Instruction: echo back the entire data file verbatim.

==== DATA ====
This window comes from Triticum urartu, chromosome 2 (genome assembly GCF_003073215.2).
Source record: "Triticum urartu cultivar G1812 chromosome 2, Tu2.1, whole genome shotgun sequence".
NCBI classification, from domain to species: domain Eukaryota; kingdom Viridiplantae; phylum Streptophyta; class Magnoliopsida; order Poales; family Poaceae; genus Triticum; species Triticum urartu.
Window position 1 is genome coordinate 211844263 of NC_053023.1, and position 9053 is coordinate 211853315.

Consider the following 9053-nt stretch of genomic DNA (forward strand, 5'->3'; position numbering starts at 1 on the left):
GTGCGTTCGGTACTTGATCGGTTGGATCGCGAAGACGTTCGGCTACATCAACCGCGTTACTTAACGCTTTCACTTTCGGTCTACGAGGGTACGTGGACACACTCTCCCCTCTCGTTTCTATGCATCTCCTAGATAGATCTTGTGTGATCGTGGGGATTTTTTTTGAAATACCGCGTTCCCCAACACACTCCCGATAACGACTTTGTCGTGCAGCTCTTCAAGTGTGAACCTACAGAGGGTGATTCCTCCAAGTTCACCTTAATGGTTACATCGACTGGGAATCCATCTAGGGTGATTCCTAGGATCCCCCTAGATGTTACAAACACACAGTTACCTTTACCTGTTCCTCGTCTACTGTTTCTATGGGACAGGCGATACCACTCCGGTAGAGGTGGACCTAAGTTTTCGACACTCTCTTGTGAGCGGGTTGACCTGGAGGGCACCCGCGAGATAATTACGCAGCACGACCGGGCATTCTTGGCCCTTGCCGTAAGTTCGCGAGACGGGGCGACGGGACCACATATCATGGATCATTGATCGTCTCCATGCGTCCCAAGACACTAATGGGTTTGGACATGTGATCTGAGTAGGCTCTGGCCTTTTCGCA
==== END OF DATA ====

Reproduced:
This window comes from Triticum urartu, chromosome 2 (genome assembly GCF_003073215.2).
Source record: "Triticum urartu cultivar G1812 chromosome 2, Tu2.1, whole genome shotgun sequence".
NCBI classification, from domain to species: domain Eukaryota; kingdom Viridiplantae; phylum Streptophyta; class Magnoliopsida; order Poales; family Poaceae; genus Triticum; species Triticum urartu.
Window position 1 is genome coordinate 211844263 of NC_053023.1, and position 9053 is coordinate 211853315.

Consider the following 9053-nt stretch of genomic DNA (forward strand, 5'->3'; position numbering starts at 1 on the left):
GTGCGTTCGGTACTTGATCGGTTGGATCGCGAAGACGTTCGGCTACATCAACCGCGTTACTTAACGCTTTCACTTTCGGTCTACGAGGGTACGTGGACACACTCTCCCCTCTCGTTTCTATGCATCTCCTAGATAGATCTTGTGTGATCGTGGGGATTTTTTTTGAAATACCGCGTTCCCCAACACACTCCCGATAACGACTTTGTCGTGCAGCTCTTCAAGTGTGAACCTACAGAGGGTGATTCCTCCAAGTTCACCTTAATGGTTACATCGACTGGGAATCCATCTAGGGTGATTCCTAGGATCCCCCTAGATGTTACAAACACACAGTTACCTTTACCTGTTCCTCGTCTACTGTTTCTATGGGACAGGCGATACCACTCCGGTAGAGGTGGACCTAAGTTTTCGACACTCTCTTGTGAGCGGGTTGACCTGGAGGGCACCCGCGAGATAATTACGCAGCACGACCGGGCATTCTTGGCCCTTGCCGTAAGTTCGCGAGACGGGGCGACGGGACCACATATCATGGATCATTGATCGTCTCCATGCGTCCCAAGACACTAATGGGTTTGGACATGTGATCTGAGTAGGCTCTGGCCTTTTCGCA